If I look at all the wide swings in policy attributed to bare majorities in opinion polls in recent decades, I see enough to give me a headache just from the potential whipsaws. I also see possible counter-evidence to your supposition that it'd be more progressive/left. In the immediate hype of Reagan or Gingrich, would there have been support for a quick abolition of welfare or this or that regulatory scheme? Look not just at what the House passed, but what the House would have passed without the Senate staring back (or with a Senate that looked the same as the House).

I think it might net to the left, but I'm just not sure it's as obvious as you seem to suggest.

Posted by: anonner | Dec 14, 2009 4:29:06 PM

Thanks for the comments, everyone! They are much appreciated. I tend to agree that to some degree feelings toward the Senate track political views. And, of course, democracy (and "representativeness") is an abstract concept that can be implemented in many ways. But my complaint against the Senate therefore is not simply that it is, in a simple sense, antimajoritarian. My complaint is 1) that it's antimajoritarian in ways that obscure political accountability and 2) it's antimajoritarian in favor of certain demographics without any substantive justification. Put another way, no one has explained me to why the votes of people from South Dakota count 24 times as much as people from New York when it comes to electing a Senator.

As for anti-majoritarian obstructionism, let me outsource the argument to Matthew Yglesias:

"At the end of the day the main problem with a supermajority requirement has little to do with specific partisan or ideological concerns. One simply needs to note that bicameralism, plus an independently elected president, plus the congressional committee system, plus a fairly robust system of federalism, plus a fairly robust institution of judicial review constitutes a political system that already has a ton of veto points. The main aggregate impact of all this piling-on of veto points upon veto points is to make it easier than it should be for interest groups to block broad-view reforms.* Adding a supermajority requirement in the senate on to all of that exacerbates the existing pathologies of the system. It also allows each individual senator to drive a harder bargain in the horse-trading and log-rolling sweepstakes in a manner that rarely serves the public interest. Perhaps most important of all, it tends to undermine democratic accountability by blurring the relationship between election results and policy outcomes—what you want is for election winners to be held responsible for the results, but to do that you can’t let the losers play a major role in shaping policy. Similarly, you should want candidates to be held responsible for their ideas, not to embrace policies with a kind of wink-wink you’ll never get 60 votes for that sub rosa understanding that it’s not meant to be taken seriously."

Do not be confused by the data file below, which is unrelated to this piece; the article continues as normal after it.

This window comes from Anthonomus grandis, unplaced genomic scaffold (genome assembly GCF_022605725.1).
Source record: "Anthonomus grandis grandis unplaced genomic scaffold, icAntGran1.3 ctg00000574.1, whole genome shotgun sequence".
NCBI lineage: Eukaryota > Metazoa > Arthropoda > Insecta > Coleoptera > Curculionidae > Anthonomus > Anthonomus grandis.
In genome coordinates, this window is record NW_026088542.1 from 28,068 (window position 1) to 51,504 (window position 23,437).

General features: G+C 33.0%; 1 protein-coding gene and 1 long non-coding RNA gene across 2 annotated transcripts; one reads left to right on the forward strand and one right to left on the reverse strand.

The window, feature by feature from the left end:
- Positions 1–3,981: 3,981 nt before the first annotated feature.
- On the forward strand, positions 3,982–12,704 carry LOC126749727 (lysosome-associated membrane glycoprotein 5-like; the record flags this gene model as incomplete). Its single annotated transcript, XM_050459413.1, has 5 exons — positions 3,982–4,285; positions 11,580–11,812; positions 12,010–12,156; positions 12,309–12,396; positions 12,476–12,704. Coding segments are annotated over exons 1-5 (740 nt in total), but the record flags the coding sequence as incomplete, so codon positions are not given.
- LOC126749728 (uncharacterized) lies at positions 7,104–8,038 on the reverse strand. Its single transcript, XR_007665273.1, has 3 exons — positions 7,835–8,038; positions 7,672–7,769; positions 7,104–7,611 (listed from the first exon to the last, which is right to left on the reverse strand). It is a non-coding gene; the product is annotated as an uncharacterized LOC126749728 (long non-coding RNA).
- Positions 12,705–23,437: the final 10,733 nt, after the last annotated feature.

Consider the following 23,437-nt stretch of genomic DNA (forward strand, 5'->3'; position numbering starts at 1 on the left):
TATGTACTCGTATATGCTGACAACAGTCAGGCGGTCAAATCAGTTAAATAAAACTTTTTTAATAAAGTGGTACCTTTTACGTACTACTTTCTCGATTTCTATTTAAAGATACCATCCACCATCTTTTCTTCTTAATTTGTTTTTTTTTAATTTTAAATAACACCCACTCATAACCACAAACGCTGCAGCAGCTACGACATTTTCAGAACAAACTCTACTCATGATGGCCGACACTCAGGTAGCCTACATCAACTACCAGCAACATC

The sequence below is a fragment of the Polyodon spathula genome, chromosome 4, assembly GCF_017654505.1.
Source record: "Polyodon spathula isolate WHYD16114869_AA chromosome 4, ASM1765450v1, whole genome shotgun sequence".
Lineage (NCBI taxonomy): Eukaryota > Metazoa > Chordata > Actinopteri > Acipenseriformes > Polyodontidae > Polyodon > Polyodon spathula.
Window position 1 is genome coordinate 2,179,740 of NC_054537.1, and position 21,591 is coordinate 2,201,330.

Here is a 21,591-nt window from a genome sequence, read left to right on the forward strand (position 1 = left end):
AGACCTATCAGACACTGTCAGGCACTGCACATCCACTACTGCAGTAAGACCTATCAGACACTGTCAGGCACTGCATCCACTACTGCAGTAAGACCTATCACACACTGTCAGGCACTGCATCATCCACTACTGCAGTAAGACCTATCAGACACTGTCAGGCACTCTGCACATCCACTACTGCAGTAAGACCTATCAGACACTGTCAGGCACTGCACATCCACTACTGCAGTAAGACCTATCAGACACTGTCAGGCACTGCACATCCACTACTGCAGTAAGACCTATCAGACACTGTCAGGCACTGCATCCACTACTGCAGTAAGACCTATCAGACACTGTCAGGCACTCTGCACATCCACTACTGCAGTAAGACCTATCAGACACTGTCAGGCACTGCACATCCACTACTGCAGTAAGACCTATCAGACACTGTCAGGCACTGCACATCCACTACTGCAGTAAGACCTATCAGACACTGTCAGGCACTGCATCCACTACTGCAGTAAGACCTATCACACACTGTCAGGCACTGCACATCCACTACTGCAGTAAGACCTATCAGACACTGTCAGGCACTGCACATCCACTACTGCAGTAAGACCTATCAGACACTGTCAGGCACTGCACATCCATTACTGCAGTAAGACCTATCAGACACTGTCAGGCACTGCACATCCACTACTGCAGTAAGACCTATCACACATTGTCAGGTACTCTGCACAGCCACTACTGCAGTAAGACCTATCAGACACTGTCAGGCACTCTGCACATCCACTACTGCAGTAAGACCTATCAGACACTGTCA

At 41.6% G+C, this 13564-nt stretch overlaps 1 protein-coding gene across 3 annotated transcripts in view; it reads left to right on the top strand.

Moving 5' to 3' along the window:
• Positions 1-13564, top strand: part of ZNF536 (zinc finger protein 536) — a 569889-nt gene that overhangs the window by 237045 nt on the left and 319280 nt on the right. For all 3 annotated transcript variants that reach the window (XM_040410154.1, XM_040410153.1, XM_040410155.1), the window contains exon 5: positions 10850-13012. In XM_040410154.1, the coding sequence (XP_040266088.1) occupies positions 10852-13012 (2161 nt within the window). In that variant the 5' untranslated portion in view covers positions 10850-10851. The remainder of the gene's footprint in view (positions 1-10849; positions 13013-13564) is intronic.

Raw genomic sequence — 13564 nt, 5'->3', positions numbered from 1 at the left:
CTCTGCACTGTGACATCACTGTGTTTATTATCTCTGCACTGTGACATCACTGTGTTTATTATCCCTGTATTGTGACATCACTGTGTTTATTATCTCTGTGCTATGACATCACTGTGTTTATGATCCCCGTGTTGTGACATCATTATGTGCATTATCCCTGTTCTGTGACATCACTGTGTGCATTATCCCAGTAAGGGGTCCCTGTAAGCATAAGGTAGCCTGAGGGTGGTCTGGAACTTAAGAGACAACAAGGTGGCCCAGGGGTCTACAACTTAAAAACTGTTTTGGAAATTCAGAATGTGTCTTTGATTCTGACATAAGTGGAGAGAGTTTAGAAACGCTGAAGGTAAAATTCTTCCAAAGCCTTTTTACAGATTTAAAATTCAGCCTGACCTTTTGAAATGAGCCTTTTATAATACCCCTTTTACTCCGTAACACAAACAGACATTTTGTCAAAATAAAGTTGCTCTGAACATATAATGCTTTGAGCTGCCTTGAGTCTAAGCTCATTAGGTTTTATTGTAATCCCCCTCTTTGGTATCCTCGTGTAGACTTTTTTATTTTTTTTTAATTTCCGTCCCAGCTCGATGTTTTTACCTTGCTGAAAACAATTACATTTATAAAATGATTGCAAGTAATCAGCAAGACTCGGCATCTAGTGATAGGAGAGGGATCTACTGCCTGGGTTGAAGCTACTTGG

In federal elections, our country uses single-district first-past-the post voting. This system has many significant disadvantages vis-a-vis other systems. But one advantage is that it makes accountability relatively clear. We vote people into office, they pass laws, and if we don't like those laws we can throw the bums out. The effective supermajority requirement created by the filibuster and other aspects of Senate procedure, however, make it very difficult for even this basic heuristic to play out. To wit, voters understand that the Democrats are in power, and rightly will reward or punish the Dems in upcoming elections. But the Dems don't need just 50 votes in the Senate to pass a health-care reform bill. They need 60. So the bill that gets passed will be heavily influenced by Joe Lieberman or Olympia Snowe. But when the time comes for an up-or-down vote the choice will be between Democrats and Republicans. So a less obstructionist Senate would promote accountability by making the choice between parties clearer. And this is true whichever party is in office.